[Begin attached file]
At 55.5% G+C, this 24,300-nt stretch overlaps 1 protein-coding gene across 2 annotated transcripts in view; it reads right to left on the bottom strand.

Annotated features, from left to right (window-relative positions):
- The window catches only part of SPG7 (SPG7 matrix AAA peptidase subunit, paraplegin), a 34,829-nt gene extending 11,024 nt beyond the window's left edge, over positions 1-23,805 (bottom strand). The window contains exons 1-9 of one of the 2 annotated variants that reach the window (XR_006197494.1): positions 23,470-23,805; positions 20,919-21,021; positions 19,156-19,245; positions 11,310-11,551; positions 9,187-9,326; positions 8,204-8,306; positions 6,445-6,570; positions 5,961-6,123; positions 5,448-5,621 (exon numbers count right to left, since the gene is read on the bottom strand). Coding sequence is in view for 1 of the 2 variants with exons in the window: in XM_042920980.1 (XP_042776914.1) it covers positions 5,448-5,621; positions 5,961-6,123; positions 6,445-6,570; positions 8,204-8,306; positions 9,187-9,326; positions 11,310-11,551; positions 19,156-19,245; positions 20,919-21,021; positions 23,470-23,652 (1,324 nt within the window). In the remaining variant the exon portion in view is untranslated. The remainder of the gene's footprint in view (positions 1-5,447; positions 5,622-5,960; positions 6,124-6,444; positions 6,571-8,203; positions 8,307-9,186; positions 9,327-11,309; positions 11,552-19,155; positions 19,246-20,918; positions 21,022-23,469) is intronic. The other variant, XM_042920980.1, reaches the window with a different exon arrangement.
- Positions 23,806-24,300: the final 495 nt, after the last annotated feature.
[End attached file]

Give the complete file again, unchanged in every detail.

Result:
At 55.5% G+C, this 24,300-nt stretch overlaps 1 protein-coding gene across 2 annotated transcripts in view; it reads right to left on the bottom strand.

Annotated features, from left to right (window-relative positions):
- The window catches only part of SPG7 (SPG7 matrix AAA peptidase subunit, paraplegin), a 34,829-nt gene extending 11,024 nt beyond the window's left edge, over positions 1-23,805 (bottom strand). The window contains exons 1-9 of one of the 2 annotated variants that reach the window (XR_006197494.1): positions 23,470-23,805; positions 20,919-21,021; positions 19,156-19,245; positions 11,310-11,551; positions 9,187-9,326; positions 8,204-8,306; positions 6,445-6,570; positions 5,961-6,123; positions 5,448-5,621 (exon numbers count right to left, since the gene is read on the bottom strand). Coding sequence is in view for 1 of the 2 variants with exons in the window: in XM_042920980.1 (XP_042776914.1) it covers positions 5,448-5,621; positions 5,961-6,123; positions 6,445-6,570; positions 8,204-8,306; positions 9,187-9,326; positions 11,310-11,551; positions 19,156-19,245; positions 20,919-21,021; positions 23,470-23,652 (1,324 nt within the window). In the remaining variant the exon portion in view is untranslated. The remainder of the gene's footprint in view (positions 1-5,447; positions 5,622-5,960; positions 6,124-6,444; positions 6,571-8,203; positions 8,307-9,186; positions 9,327-11,309; positions 11,552-19,155; positions 19,246-20,918; positions 21,022-23,469) is intronic. The other variant, XM_042920980.1, reaches the window with a different exon arrangement.
- Positions 23,806-24,300: the final 495 nt, after the last annotated feature.